Monday , May 28, 2018

Train Law to have 'adverse' effect on informal workers

THE Associated Labor Unions-Trade Union Congress of the Philippines (ALU-TUCP) said on Wednesday that it is deeply worried over the adverse effect of the Tax Reform Inclusion and Acceleration (Train) Law to members of the informal economy.

Informal economy is the part of an economy that is neither taxed, nor monitored by the government. The concept originally applied to self-employment in small unregistered enterprises.

ALU-TUCP spokesperson Alan Tanjusay said vendors, fisherfolks, farmers, public utility vehicle and pedicab (cycle rickshaw) drivers, among others, would face harder circumstances now that the law is in effect.

“If not addressed, the brewing social storm would create bigger and wider poverty among our people. Workers are already burdened with pre-existing bad conditions and encumbered with traffic congestion and high cost of living. The unclear, if not inadequate social safety net, will offer no hope for workers in coping with rising inflation,” Tanjusay said in a statement.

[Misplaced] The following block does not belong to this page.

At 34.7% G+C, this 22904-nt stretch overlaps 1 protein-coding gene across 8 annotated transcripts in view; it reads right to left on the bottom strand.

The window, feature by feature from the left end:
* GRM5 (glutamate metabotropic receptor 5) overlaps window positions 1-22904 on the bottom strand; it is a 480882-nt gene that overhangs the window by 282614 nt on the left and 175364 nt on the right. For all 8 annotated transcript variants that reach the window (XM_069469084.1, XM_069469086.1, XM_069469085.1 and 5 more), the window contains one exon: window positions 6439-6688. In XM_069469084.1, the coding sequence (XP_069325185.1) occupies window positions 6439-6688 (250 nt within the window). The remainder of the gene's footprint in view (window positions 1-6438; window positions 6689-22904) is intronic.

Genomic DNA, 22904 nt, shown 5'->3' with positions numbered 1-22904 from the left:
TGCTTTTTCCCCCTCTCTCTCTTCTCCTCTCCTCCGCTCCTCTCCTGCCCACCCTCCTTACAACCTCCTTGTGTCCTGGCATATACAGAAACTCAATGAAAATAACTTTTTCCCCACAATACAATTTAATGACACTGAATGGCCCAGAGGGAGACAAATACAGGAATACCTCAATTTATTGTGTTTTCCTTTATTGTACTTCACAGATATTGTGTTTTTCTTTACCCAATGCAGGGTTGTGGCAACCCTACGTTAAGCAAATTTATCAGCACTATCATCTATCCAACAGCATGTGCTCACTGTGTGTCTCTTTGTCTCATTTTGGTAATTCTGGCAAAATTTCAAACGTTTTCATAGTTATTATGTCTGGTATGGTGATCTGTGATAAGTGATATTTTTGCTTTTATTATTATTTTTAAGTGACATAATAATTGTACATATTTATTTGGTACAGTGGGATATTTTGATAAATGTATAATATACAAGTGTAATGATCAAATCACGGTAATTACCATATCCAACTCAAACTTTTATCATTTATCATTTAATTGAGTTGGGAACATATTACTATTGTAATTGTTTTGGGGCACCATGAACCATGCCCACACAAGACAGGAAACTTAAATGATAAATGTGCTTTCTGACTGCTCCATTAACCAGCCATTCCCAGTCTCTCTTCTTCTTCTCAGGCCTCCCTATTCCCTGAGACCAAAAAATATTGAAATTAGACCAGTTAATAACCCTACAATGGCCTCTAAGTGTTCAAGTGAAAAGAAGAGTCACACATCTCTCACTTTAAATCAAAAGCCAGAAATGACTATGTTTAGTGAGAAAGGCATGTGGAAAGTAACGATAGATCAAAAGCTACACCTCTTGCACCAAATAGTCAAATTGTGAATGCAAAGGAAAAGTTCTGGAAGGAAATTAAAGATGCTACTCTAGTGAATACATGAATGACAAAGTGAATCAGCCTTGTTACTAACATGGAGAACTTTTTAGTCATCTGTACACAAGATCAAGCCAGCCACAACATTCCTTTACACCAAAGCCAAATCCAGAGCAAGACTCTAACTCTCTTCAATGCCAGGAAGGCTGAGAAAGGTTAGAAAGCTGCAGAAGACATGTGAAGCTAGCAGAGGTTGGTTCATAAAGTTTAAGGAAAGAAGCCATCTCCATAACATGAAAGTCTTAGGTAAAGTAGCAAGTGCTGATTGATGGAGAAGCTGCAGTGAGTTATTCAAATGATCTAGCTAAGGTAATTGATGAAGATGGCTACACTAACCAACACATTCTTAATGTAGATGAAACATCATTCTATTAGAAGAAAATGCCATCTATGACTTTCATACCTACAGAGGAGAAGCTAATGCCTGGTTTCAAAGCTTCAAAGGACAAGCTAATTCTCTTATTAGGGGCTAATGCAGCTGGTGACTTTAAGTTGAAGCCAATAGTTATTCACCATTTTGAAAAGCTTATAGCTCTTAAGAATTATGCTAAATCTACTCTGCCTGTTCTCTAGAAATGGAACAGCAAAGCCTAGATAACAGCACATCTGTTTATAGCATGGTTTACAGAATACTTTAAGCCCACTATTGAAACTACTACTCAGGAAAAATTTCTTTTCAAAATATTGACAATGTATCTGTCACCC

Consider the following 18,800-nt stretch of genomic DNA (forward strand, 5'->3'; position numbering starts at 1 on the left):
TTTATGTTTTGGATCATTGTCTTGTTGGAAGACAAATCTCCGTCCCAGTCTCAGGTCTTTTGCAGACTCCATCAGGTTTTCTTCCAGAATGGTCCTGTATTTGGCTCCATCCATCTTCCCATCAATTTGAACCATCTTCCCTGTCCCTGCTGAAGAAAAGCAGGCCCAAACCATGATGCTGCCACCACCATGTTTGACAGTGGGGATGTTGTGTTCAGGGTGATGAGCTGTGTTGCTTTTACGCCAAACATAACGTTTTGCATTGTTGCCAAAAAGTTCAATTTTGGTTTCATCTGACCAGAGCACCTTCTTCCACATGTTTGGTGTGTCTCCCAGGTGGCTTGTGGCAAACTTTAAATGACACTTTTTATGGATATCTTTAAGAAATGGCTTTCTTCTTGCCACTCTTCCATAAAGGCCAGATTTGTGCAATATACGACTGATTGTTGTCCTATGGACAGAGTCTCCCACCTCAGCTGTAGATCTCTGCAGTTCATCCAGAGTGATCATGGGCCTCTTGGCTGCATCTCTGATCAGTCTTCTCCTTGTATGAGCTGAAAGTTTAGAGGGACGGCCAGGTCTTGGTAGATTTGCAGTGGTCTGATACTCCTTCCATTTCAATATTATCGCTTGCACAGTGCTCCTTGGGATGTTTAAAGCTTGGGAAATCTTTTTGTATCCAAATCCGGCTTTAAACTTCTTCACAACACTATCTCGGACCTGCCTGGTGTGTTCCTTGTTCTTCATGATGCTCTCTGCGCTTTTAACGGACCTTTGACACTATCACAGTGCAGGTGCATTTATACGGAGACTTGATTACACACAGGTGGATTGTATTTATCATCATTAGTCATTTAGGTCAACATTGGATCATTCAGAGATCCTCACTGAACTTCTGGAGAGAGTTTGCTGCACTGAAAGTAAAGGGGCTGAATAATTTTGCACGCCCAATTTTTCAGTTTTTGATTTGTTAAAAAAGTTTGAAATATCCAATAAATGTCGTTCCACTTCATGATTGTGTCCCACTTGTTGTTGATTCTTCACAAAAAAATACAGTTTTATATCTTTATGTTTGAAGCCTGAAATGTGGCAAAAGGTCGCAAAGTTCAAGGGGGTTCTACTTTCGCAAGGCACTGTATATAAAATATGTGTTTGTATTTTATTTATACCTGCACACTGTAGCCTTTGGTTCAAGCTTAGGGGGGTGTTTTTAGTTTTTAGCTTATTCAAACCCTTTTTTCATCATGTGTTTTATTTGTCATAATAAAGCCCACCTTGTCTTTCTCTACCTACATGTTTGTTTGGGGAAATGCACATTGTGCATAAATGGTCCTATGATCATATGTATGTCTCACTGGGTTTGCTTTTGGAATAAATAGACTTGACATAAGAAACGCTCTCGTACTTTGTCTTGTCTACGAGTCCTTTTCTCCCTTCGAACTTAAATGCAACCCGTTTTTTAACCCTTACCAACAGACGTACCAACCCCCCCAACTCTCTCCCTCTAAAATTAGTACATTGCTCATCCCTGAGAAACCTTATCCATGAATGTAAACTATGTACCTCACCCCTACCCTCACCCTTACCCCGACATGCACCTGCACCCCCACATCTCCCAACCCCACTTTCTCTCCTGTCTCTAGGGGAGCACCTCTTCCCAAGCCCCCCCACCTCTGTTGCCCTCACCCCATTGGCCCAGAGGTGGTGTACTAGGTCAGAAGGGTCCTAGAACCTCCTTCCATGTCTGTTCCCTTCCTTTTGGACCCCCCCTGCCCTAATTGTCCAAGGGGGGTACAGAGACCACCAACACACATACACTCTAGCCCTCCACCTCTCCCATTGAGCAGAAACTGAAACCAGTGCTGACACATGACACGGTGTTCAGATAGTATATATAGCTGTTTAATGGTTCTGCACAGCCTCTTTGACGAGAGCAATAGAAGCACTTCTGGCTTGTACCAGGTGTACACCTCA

Worse, the labor leader said, these impoverished informal workers may be forced to resort to illegal activities just to have enough means to live.

"Unaddressed poverty will push more people to cross the line, resort to illegal means such as criminality, violence, and illegal drugs in order to survive," Tanjusay added.

The Train Law (Republic Act 10963) exempts from paying taxes the first P250,000 annual taxable income, meaning those earning P21,000 a month would no longer need to pay income taxes. It also raises the tax exemption for 13th month pay and other bonuses to P90,000.

However, to compensate for loss of revenue from income taxes, Filipinos will need to pay excise tax on sweetened beverages, and higher excise taxes on petroleum, automobile, tobacco, mining and coal.

As for the formal sector, Tanjusay said it is looking at filing wage petitions in a bid to counter the effects of the tax reform law.

He said they are eyeing at the possibility of simultaneously filing wage petitions in all 17 regional wage boards once they have enough basis to ask for wage adjustments.

"If the situation warrants, we will file the petition for workers to cope with rising cost of living even if the one-year prescribed for no wage increase period set by the wage board is still in effect,” said Tanjusay.

He said they will be making a decision as soon as they see substantial increases in the prices of basic commodities such as rice, fish, and vegetables; as well as in the cost of services such as transport fare, tuition fees, electricity, and water rates.

"All we can do for now is put our ears close to the ground and monitor the impact of Train Act to the inflation,” said Tanjusay. (HDT/SunStar Philippines)